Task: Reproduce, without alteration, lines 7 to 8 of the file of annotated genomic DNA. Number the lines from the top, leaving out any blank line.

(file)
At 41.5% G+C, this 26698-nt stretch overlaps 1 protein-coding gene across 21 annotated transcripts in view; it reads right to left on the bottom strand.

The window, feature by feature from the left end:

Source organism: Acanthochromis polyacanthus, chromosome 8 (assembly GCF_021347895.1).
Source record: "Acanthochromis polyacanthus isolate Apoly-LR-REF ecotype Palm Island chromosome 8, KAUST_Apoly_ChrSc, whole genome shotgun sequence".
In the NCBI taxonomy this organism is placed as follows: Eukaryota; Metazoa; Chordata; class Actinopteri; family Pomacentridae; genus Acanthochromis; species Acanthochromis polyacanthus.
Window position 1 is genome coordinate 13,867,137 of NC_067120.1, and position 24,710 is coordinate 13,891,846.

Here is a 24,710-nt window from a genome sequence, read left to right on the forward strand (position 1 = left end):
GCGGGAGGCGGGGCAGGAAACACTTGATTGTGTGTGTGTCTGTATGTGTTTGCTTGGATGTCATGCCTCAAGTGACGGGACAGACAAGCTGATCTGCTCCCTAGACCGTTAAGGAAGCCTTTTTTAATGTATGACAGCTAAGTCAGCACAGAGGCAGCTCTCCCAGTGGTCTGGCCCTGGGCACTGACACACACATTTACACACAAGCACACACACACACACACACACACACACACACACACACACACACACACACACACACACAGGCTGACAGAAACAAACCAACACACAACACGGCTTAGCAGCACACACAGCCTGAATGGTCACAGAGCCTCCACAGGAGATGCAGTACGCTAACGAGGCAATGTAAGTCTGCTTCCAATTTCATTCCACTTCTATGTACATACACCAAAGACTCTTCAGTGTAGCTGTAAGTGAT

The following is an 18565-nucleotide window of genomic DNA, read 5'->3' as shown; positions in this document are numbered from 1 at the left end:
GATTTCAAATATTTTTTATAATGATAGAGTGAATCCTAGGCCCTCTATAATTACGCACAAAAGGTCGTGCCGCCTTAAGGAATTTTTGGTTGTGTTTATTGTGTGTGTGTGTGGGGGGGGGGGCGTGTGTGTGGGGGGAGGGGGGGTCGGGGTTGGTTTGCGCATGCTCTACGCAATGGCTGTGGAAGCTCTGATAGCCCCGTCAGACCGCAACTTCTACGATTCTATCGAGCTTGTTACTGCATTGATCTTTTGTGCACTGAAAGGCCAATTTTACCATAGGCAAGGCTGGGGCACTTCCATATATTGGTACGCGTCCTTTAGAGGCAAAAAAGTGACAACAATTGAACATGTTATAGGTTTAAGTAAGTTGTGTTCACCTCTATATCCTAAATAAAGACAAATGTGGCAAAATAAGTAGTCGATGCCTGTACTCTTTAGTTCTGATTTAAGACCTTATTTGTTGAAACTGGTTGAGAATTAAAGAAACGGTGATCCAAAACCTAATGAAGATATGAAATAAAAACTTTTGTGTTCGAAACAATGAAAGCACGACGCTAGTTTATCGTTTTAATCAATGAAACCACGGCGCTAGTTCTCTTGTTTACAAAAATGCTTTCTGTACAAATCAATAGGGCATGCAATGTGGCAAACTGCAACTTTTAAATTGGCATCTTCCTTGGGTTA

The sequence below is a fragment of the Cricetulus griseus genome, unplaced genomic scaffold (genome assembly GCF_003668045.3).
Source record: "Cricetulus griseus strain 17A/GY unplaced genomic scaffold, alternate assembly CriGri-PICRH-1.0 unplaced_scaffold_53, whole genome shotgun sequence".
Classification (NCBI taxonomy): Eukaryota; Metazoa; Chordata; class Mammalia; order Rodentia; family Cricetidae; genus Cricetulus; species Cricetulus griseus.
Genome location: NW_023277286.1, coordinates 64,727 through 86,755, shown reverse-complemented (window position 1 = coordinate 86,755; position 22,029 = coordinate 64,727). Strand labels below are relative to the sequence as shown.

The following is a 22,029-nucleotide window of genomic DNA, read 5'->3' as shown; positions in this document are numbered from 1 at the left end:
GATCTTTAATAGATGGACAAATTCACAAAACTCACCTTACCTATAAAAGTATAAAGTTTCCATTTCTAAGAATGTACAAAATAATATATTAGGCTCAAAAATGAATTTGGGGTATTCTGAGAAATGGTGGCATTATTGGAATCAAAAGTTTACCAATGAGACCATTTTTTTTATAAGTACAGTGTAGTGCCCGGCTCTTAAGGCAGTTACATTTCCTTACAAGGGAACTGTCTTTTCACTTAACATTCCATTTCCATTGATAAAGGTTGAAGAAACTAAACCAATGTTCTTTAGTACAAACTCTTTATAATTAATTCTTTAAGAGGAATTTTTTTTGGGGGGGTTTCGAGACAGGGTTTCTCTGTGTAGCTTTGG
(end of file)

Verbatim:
Here is a 24,710-nt window from a genome sequence, read left to right on the forward strand (position 1 = left end):
GCGGGAGGCGGGGCAGGAAACACTTGATTGTGTGTGTGTCTGTATGTGTTTGCTTGGATGTCATGCCTCAAGTGACGGGACAGACAAGCTGATCTGCTCCCTAGACCGTTAAGGAAGCCTTTTTTAATGTATGACAGCTAAGTCAGCACAGAGGCAGCTCTCCCAGTGGTCTGGCCCTGGGCACTGACACACACATTTACACACAAGCACACACACACACACACACACACACACACACACACACACACACACACACACACACACAGGCTGACAGAAACAAACCAACACACAACACGGCTTAGCAGCACACACAGCCTGAATGGTCACAGAGCCTCCACAGGAGATGCAGTACGCTAACGAGGCAATGTAAGTCTGCTTCCAATTTCATTCCACTTCTATGTACATACACCAAAGACTCTTCAGTGTAGCTGTAAGTGAT